The USDA released it’s first – and early- forecast of net farm income for 2020. Farm income is an important – but not complete- measure of the health farm economy. While the headlines are positive, we took a more in-depth look at the estimates in this week’s post.
Net Farm Income
Figure 1 shows real, or inflation-adjusted, net farm income since 1929. Plotted in orange is the average for these data over the 92 years ($86.5 billion). Additionally, the black lines represent one standard deviation ($27 billion) above and below the mean.
The forecast for 2020 is sector-wide income of $96.7 billion. Overall, the 2020 forecast is slightly improved over 2019, $1.4 billion higher (+1%). Farm incomes in 2020 are also expected to be $10 billion higher than in 2018, or 11% higher over the two years. To date, the farm economy hit its low point in 2016, when sector income was $67 billion. Overall, farm income has steadily increased over the last five years.
Farm incomes in 2019 and 2020 are also considerably above the long-run average of nearly $87 billion. Both of these observations- farm incomes above the long-run and trending higher- are positive signs for the farm economy.
For a slightly different perspective, figure 2 shows real farm incomes between 2000 and 2020. These are the same data as in figure 1, just fewer years presented. The graph shows more clearly how high incomes of $97 billion in 2020 would be. To that point, the current 2020 forecast would be the 7th highest observation in 21 years of data.
Figure 1. Real U.S. Net Farm Income, 1929-2020 (2020=100). Data Source: USDA NASS (Feb. 2020).
Figure 2. Real U.S. Net Farm Income, 2000- 2020 (2020=100). Data Source: USDA ERS (Feb. 2020).
Digging into the Details
The 2020 income estimate is a bit of a headscratcher, especially given the magnitude of MFP payments in recent years, and the USDA’s adamant position there would be no MFP payments for 2020 production. This nudged me to dig into the sources of change between 2019 and 2020. Figure 3 summarizes this into six categories.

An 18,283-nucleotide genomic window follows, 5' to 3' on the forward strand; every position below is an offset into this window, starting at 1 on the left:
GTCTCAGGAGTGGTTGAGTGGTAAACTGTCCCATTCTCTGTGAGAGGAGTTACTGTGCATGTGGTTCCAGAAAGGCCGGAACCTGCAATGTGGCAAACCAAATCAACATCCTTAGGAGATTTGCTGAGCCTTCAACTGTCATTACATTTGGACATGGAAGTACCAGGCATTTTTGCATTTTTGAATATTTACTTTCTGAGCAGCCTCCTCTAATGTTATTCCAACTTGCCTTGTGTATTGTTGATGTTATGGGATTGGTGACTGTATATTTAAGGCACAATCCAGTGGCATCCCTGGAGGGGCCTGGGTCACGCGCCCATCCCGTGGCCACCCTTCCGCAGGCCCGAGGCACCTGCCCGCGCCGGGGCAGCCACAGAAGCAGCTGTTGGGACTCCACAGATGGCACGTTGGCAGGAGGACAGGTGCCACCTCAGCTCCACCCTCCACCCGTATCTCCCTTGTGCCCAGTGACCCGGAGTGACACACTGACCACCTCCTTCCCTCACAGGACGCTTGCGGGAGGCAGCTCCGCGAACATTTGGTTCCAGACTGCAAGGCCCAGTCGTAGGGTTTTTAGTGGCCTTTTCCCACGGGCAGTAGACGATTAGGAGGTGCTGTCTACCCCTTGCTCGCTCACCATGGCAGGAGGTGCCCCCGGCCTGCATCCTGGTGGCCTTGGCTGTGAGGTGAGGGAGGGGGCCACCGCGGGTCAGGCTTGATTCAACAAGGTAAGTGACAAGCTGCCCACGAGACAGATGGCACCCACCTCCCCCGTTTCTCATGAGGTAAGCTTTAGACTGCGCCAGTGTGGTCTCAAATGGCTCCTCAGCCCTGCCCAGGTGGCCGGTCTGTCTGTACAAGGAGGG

While the overall forecast for 2020 is a slight change from 2019, there is a lot of activity within the categories. On the positive side of the ledger, the USDA is forecasting a significant increase in the value of crop and livestock production in 2020. The increase in these two categories represents a $17.6 billion boost. More on that later.
The two most substantial headwinds in 2020 are higher costs of production ($4.4 billion) and fewer direct payments ($9.1 billion). Even with the significant decline, 2020 estimates of direct payments still include $3.6 billion in MFP payment from 2019 production (paid in 2020).
Finally, the “other” category includes an estimated $3.4 billion decline in crop insurance proceeds.
Figure 3. Source of Change in Net Farm Income between 2019 and 2020. Data Source: USDA ERS (Feb. 2020).
Higher Value Production
An important driver in forecasted 2020 conditions was the seemingly large increase in the value of crop and livestock production. Figure 4 shows the real (inflation-adjusted) value of U.S. ag production for crop and animal (2020=100). As expected, the value of ag production declined after 2013/2014 but has stabilized in recent years. In 2019, the value of crop and livestock production retracted; 5% lower for crops, 1.5% lower for livestock.
The uptick observed in figure 3, however, is mostly a return to the status-quo (again, measured in inflation-adjusted terms). That said, it is also worth noting the value of production in 2020 is also forecasted to be the highest level observed since 2017.
Keep in mind that the value of production is impacted by both quantity produced and prices received. In 2019, below-trend yields and significant prevent planting were both adversely impacting this measure for crops.
Figure 4. Real Value of U.S. Ag Production, Crop (in blue) and Animal & Products (red), 2011-2020F. 2020=100. Data Source: USDA’s ERS (Feb. 2020).
Wrapping it Up
While the USDA’s top-line number for 2020 net farm income shows a small increase over 2019, there are several moving pieces. The USDA’s forecast includes the expectation of higher value of production offsetting a decline in direct government payments (MFP) and higher cost of production.
That said, these estimates are early and will face several rounds of updates and revisions. In fact, a significant revision to last year’s estimates (2019) will likely come in August 2020. Furthermore, numerous production and marketing uncertainties remain for 2020. All that said, this early measure is still helpful and important.
Looking ahead, it seems the most uncertainty in these estimates is centered around where the value of crop and livestock production will land in 2020. Mother nature, trade, and a host of other factors will be at play here.
We have previously noted concerns about the farm sector extend beyond income. Next week we’ll consider the USDA’s 2020 estimates for debt levels and working capital.